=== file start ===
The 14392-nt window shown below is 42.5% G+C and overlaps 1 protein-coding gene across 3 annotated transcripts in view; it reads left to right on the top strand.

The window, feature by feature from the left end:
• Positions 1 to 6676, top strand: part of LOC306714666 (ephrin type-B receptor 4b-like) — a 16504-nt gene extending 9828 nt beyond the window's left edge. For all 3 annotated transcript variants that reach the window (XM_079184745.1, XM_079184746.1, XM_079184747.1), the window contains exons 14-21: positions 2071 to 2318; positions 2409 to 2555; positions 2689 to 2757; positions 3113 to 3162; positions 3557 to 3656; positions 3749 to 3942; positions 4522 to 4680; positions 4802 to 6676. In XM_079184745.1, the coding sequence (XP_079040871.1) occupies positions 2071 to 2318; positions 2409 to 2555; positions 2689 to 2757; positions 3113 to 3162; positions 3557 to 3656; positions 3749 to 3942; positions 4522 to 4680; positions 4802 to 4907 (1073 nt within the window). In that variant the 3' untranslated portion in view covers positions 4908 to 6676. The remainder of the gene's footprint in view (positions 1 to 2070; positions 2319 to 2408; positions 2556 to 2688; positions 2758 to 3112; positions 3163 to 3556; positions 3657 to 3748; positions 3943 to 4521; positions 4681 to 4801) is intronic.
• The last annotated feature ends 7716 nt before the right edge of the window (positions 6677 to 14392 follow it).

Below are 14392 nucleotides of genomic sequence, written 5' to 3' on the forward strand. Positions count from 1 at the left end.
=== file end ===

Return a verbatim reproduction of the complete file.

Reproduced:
The 14392-nt window shown below is 42.5% G+C and overlaps 1 protein-coding gene across 3 annotated transcripts in view; it reads left to right on the top strand.

The window, feature by feature from the left end:
• Positions 1 to 6676, top strand: part of LOC306714666 (ephrin type-B receptor 4b-like) — a 16504-nt gene extending 9828 nt beyond the window's left edge. For all 3 annotated transcript variants that reach the window (XM_079184745.1, XM_079184746.1, XM_079184747.1), the window contains exons 14-21: positions 2071 to 2318; positions 2409 to 2555; positions 2689 to 2757; positions 3113 to 3162; positions 3557 to 3656; positions 3749 to 3942; positions 4522 to 4680; positions 4802 to 6676. In XM_079184745.1, the coding sequence (XP_079040871.1) occupies positions 2071 to 2318; positions 2409 to 2555; positions 2689 to 2757; positions 3113 to 3162; positions 3557 to 3656; positions 3749 to 3942; positions 4522 to 4680; positions 4802 to 4907 (1073 nt within the window). In that variant the 3' untranslated portion in view covers positions 4908 to 6676. The remainder of the gene's footprint in view (positions 1 to 2070; positions 2319 to 2408; positions 2556 to 2688; positions 2758 to 3112; positions 3163 to 3556; positions 3657 to 3748; positions 3943 to 4521; positions 4681 to 4801) is intronic.
• The last annotated feature ends 7716 nt before the right edge of the window (positions 6677 to 14392 follow it).

Below are 14392 nucleotides of genomic sequence, written 5' to 3' on the forward strand. Positions count from 1 at the left end.